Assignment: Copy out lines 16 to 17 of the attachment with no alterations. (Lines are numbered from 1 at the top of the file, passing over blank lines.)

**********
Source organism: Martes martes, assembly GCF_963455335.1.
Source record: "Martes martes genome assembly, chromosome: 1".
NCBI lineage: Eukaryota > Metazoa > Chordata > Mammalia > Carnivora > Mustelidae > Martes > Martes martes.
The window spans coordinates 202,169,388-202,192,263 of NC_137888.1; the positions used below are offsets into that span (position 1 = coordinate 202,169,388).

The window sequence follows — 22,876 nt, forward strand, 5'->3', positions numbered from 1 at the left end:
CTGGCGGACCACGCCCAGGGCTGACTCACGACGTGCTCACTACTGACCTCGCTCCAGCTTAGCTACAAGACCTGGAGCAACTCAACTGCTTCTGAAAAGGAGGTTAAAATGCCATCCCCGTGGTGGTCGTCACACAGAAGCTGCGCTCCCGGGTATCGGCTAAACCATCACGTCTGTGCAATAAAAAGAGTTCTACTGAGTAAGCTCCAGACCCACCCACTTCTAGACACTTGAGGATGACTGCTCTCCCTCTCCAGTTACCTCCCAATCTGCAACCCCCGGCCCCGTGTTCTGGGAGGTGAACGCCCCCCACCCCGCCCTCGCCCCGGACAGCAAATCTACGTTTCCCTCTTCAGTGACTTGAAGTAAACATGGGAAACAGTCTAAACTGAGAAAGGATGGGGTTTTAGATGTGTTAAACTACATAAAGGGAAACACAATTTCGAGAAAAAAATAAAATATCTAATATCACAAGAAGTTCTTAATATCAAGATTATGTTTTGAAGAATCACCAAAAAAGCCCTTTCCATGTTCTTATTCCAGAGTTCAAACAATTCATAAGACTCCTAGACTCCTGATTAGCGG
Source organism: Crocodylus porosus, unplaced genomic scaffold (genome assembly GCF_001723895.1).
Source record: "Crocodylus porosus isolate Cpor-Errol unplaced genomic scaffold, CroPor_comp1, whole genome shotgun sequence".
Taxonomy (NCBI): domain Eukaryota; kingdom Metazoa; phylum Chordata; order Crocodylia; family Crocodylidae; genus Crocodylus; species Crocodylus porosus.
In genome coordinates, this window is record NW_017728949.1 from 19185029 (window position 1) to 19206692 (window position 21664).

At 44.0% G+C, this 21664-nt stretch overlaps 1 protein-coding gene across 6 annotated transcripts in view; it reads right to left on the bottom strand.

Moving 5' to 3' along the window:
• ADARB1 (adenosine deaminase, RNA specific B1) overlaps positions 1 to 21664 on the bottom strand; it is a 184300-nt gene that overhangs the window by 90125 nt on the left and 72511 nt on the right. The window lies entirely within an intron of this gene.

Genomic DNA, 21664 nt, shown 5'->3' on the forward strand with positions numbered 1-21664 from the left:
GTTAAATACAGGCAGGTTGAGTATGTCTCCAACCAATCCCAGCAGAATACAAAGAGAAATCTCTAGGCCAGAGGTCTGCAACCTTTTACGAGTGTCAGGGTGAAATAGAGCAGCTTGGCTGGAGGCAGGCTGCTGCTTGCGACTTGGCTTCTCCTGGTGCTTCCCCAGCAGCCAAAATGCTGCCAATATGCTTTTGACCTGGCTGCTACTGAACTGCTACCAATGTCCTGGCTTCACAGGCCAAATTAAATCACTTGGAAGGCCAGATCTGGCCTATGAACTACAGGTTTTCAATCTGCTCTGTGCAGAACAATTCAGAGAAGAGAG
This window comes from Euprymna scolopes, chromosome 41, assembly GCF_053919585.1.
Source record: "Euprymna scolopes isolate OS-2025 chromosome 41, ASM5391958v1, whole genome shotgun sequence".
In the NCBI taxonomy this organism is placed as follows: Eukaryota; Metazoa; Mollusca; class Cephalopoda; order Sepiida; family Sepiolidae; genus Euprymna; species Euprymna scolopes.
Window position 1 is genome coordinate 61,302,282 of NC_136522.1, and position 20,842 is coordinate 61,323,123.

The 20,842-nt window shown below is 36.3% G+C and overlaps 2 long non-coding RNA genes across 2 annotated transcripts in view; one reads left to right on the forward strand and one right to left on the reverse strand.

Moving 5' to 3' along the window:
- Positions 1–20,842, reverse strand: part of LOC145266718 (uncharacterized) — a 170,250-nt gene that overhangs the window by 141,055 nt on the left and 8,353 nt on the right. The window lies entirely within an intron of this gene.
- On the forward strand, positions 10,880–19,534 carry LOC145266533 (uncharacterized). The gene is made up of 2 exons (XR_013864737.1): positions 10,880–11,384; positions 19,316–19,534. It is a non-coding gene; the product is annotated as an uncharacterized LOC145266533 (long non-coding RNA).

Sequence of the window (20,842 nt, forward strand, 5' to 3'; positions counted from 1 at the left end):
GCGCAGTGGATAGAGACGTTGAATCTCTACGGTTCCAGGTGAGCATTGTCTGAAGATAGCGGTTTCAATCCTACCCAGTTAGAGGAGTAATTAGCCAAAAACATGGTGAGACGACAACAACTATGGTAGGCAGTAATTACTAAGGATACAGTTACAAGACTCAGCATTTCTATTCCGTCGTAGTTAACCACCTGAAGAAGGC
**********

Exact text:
This window comes from Euprymna scolopes, chromosome 41, assembly GCF_053919585.1.
Source record: "Euprymna scolopes isolate OS-2025 chromosome 41, ASM5391958v1, whole genome shotgun sequence".